Mapping Stakeholders in Change – a leader’s guide

Oof – that was unexpected! Who knew there was going to be so much resistance to this organizational change?

Have you ever been in this situation?

You recently launched a change initiative with great fanfare! You’ve been planning this change for a while, but the response is less enthusiastic than you were expecting. In fact, there are signs of both passive and active pushback, alerting you to discontent with what you’re trying to accomplish.

Leading change isn’t supposed to be this hard!

What’s going on?

It’s likely that the people who are affected by the change – its stakeholders – are not seeing the benefits of the change in the same way that you do. This may be as a result of poor planning and preparation. A miscalculation of stakeholder support.

This is actually fairly common in change projects. One reason for this is that it is not always possible to consult with stakeholders before a change is announced for legal reasons. So you’ve had to make some assumptions about what they will think about the changes. And your assumptions may be based on outdated data, or be blind to some factors influencing stakeholder placeholders.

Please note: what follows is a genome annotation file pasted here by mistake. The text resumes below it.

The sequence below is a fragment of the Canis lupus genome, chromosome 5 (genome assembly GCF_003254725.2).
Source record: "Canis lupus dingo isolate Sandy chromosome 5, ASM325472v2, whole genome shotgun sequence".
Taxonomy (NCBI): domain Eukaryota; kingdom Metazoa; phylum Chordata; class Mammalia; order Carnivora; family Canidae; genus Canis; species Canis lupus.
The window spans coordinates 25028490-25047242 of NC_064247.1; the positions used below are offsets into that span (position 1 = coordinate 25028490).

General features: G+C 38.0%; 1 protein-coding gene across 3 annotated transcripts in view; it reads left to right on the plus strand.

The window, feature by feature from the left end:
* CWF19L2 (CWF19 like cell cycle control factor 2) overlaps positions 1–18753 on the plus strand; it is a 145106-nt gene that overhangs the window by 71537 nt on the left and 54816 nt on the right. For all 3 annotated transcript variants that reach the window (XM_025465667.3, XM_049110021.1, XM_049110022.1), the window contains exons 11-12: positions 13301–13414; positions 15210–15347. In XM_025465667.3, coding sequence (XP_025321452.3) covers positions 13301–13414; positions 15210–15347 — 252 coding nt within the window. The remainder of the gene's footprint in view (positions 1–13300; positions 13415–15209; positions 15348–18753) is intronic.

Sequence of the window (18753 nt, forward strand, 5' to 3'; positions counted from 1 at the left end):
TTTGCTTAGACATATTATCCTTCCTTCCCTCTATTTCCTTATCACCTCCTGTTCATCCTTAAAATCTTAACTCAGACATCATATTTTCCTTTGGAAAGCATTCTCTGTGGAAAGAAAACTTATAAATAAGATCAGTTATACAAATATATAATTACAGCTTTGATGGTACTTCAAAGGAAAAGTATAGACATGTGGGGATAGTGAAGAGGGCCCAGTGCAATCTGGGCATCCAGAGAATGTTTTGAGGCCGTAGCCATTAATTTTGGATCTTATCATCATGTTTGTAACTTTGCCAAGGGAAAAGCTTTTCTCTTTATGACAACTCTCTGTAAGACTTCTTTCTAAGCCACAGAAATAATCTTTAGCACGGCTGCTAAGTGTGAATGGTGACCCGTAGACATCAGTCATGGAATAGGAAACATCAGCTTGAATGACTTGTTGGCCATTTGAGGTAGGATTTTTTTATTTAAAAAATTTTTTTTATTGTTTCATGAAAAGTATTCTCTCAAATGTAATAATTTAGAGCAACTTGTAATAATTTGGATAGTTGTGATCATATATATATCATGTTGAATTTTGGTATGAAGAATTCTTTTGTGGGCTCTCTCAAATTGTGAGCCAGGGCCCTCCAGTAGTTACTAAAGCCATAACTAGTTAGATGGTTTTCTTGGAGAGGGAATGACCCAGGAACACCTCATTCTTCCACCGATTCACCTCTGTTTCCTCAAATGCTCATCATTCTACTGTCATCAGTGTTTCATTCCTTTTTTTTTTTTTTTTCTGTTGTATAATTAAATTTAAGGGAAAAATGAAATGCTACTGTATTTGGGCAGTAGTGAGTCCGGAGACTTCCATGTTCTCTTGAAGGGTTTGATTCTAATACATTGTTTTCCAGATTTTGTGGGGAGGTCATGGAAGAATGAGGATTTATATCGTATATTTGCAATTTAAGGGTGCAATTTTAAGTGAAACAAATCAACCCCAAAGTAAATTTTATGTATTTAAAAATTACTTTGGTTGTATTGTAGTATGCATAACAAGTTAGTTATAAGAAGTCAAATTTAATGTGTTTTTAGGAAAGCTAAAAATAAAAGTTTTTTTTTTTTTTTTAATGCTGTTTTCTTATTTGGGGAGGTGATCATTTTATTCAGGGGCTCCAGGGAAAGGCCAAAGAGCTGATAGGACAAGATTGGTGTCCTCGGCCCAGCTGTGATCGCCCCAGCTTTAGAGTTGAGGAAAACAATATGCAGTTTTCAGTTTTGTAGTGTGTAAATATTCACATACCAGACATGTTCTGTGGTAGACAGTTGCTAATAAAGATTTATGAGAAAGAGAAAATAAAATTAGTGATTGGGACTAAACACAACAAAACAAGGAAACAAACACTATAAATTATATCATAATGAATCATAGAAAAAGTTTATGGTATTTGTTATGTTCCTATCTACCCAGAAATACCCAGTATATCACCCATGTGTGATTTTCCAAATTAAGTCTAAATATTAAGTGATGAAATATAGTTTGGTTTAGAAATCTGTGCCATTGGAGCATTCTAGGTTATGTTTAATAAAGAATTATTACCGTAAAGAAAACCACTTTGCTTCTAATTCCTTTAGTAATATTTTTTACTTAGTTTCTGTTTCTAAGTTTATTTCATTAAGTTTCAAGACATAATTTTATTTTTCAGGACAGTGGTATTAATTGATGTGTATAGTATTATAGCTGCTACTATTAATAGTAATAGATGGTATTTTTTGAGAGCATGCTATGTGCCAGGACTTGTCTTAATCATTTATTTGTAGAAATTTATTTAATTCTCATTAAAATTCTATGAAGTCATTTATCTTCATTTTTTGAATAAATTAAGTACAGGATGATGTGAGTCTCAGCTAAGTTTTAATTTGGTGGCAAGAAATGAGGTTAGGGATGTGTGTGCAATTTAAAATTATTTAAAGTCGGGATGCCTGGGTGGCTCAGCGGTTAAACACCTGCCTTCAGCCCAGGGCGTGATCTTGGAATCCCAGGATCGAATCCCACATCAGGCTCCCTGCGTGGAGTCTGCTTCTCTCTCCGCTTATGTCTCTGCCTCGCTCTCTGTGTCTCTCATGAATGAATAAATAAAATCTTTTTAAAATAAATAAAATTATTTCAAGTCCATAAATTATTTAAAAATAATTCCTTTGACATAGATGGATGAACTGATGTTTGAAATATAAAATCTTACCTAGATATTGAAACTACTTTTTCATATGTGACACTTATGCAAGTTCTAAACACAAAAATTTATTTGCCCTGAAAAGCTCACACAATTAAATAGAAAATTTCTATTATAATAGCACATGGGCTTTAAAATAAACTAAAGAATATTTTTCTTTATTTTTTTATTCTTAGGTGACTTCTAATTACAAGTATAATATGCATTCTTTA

The good news is that it is not too late to engage with your stakeholders!

While it is certainly optimal to assess and seek to understand the stakeholders before launching the change, engaging mid-stream can prevent further missteps, and also provide useful information on how best to adjust you plan.

What can you accomplish by mapping your stakeholders?

  • Better understanding of their interests, as well as the power and influence they might have over the success of your change project
  • An assessment of their support or opposition to the change
  • The identification of pathways to influence the stakeholders by mobilizing the supporters, engaging those who are neutral, and finding ways to lower the influence of those who oppose the change

How can you do this?

Here’s an approach that I like to use:

  1. Create a list of stakeholders, paying attention to their interests as well as the sources of their power and influence
  2. Map out their (likely) relationship to the change process by assessing their Support and their Power/Influence over the change
  3. Use these insights to identify ways in which you can engage them to be more supportive of your change work


I’ve developed Mapping Stakeholders: A Leader’s Guide to Understanding Stakeholder Influence as a resource for leaders like you. It’s a free download.

If you find this helpful, contact me to learn about 10 Influencing Tactics that will help you take advantage of your stakeholder map.


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